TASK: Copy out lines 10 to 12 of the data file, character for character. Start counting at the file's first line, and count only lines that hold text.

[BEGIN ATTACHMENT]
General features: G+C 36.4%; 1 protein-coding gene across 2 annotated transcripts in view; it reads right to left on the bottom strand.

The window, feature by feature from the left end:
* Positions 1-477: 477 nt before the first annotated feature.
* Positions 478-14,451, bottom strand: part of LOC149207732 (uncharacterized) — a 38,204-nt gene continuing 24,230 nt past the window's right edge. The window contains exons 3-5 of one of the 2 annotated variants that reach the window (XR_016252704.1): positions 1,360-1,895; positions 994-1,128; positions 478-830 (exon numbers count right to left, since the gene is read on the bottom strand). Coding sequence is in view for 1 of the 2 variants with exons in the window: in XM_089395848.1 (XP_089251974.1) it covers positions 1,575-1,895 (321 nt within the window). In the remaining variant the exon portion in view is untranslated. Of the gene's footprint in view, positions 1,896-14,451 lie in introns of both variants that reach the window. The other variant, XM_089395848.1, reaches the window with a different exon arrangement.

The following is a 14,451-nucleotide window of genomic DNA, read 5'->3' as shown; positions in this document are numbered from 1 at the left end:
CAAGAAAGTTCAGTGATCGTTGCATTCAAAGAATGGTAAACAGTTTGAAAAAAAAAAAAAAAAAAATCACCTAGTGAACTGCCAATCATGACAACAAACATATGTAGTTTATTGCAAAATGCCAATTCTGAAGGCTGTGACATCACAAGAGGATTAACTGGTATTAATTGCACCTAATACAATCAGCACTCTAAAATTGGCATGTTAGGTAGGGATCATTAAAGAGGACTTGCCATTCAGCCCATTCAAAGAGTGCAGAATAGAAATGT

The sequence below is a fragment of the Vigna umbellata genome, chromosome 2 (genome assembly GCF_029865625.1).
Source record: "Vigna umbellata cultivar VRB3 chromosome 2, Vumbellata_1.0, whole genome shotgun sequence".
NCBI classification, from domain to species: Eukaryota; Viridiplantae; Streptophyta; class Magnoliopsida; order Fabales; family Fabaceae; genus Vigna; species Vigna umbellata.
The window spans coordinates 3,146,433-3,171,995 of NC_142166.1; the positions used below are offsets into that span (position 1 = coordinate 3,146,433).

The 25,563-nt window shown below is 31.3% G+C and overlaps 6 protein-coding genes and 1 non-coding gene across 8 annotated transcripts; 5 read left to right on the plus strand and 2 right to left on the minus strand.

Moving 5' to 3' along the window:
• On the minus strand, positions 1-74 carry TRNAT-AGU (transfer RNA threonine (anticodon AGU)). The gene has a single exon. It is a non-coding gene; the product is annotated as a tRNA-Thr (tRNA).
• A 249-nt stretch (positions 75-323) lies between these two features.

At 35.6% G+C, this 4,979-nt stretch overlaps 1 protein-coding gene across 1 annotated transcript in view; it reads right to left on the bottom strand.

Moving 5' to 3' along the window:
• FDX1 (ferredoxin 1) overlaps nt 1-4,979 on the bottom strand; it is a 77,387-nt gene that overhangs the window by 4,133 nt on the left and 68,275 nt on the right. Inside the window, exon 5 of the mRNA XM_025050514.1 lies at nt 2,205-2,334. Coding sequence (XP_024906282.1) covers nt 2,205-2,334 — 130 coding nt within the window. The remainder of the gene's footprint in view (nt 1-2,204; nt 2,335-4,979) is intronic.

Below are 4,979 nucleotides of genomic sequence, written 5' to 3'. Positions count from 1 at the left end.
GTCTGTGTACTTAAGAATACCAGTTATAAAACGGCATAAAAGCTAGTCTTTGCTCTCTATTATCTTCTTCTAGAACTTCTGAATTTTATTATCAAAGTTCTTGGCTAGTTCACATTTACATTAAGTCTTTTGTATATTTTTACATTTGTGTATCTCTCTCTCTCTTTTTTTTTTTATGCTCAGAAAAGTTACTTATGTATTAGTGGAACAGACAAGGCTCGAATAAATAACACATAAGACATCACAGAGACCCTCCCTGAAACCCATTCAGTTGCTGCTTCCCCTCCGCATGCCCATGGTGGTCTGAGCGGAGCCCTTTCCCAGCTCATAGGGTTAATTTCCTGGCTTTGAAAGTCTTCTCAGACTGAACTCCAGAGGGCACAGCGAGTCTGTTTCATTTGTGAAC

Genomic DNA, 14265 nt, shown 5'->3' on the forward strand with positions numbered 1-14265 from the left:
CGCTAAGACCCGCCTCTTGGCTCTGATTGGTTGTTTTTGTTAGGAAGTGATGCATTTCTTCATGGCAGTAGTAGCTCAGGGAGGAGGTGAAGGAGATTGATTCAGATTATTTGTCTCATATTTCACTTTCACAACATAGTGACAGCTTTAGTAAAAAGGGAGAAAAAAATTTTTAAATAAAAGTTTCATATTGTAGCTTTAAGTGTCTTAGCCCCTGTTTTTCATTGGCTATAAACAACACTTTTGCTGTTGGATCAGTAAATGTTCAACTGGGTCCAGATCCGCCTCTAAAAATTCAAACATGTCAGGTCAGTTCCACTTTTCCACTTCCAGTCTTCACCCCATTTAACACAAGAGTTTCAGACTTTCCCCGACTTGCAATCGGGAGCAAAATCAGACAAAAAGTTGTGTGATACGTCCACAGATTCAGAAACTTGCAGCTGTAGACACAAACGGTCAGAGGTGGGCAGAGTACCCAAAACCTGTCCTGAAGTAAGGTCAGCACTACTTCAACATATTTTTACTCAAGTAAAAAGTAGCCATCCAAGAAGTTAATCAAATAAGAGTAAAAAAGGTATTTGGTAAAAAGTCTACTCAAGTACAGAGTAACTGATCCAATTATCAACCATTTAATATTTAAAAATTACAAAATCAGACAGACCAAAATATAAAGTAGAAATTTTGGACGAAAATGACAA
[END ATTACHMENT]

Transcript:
The window spans coordinates 3,146,433-3,171,995 of NC_142166.1; the positions used below are offsets into that span (position 1 = coordinate 3,146,433).

The 25,563-nt window shown below is 31.3% G+C and overlaps 6 protein-coding genes and 1 non-coding gene across 8 annotated transcripts; 5 read left to right on the plus strand and 2 right to left on the minus strand.

Moving 5' to 3' along the window: